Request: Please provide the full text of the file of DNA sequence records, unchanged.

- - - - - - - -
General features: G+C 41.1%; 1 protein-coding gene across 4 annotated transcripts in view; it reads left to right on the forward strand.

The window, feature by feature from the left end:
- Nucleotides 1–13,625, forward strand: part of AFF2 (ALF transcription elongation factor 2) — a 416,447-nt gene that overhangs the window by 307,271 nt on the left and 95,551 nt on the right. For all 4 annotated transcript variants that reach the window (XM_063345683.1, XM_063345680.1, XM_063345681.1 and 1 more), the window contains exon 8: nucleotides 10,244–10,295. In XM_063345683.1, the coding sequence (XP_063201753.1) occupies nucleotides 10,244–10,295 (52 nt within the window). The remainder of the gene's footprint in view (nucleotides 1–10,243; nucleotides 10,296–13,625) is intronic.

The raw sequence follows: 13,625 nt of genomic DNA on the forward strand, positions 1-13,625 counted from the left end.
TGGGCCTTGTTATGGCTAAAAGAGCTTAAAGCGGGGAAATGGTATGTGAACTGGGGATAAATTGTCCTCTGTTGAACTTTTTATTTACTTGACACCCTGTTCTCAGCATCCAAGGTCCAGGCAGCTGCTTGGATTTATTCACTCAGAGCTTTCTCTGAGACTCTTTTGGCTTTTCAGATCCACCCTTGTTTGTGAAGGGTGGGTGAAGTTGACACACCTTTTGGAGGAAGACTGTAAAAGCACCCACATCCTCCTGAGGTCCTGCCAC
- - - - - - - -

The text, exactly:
General features: G+C 41.1%; 1 protein-coding gene across 4 annotated transcripts in view; it reads left to right on the forward strand.

The window, feature by feature from the left end:
- Nucleotides 1–13,625, forward strand: part of AFF2 (ALF transcription elongation factor 2) — a 416,447-nt gene that overhangs the window by 307,271 nt on the left and 95,551 nt on the right. For all 4 annotated transcript variants that reach the window (XM_063345683.1, XM_063345680.1, XM_063345681.1 and 1 more), the window contains exon 8: nucleotides 10,244–10,295. In XM_063345683.1, the coding sequence (XP_063201753.1) occupies nucleotides 10,244–10,295 (52 nt within the window). The remainder of the gene's footprint in view (nucleotides 1–10,243; nucleotides 10,296–13,625) is intronic.

The raw sequence follows: 13,625 nt of genomic DNA on the forward strand, positions 1-13,625 counted from the left end.
TGGGCCTTGTTATGGCTAAAAGAGCTTAAAGCGGGGAAATGGTATGTGAACTGGGGATAAATTGTCCTCTGTTGAACTTTTTATTTACTTGACACCCTGTTCTCAGCATCCAAGGTCCAGGCAGCTGCTTGGATTTATTCACTCAGAGCTTTCTCTGAGACTCTTTTGGCTTTTCAGATCCACCCTTGTTTGTGAAGGGTGGGTGAAGTTGACACACCTTTTGGAGGAAGACTGTAAAAGCACCCACATCCTCCTGAGGTCCTGCCAC